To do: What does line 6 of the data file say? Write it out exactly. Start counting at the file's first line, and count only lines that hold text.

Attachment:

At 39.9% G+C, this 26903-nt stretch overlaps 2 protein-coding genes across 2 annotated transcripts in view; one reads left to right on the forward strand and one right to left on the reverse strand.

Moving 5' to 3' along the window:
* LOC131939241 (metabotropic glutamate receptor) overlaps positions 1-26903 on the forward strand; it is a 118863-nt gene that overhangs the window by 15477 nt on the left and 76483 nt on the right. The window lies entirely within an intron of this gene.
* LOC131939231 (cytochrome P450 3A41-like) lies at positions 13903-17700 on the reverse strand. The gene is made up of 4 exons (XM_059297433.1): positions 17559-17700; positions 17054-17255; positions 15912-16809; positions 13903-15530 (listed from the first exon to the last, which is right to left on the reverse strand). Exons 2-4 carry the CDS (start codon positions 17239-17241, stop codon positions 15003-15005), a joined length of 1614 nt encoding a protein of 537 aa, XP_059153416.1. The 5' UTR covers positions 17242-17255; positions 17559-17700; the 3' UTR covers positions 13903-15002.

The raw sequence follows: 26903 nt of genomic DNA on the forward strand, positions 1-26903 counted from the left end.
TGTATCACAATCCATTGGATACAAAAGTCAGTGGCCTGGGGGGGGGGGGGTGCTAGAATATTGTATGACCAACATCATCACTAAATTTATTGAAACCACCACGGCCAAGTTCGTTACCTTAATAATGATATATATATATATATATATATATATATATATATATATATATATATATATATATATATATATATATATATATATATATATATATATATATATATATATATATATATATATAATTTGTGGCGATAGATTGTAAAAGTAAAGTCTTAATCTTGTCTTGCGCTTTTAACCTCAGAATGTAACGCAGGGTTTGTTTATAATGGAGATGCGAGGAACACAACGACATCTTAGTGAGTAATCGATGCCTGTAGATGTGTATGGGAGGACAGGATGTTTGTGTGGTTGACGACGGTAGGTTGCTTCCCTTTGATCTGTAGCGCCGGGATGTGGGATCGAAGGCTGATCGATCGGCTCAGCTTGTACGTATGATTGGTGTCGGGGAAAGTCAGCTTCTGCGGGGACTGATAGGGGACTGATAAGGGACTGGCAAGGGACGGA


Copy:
TGTATCACAATCCATTGGATACAAAAGTCAGTGGCCTGGGGGGGGGGGGGTGCTAGAATATTGTATGACCAACATCATCACTAAATTTATTGAAACCACCACGGCCAAGTTCGTTACCTTAATAATGATATATATATATATATATATATATATATATATATATATATATATATATATATATATATATATATATATATATATATATATATATATATATATATATATATATATATATATAATTTGTGGCGATAGATTGTAAAAGTAAAGTCTTAATCTTGTCTTGCGCTTTTAACCTCAGAATGTAACGCAGGGTTTGTTTATAATGGAGATGCGAGGAACACAACGACATCTTAGTGAGTAATCGATGCCTGTAGATGTGTATGGGAGGACAGGATGTTTGTGTGGTTGACGACGGTAGGTTGCTTCCCTTTGATCTGTAGCGCCGGGATGTGGGATCGAAGGCTGATCGATCGGCTCAGCTTGTACGTATGATTGGTGTCGGGGAAAGTCAGCTTCTGCGGGGACTGATAGGGGACTGATAAGGGACTGGCAAGGGACGGA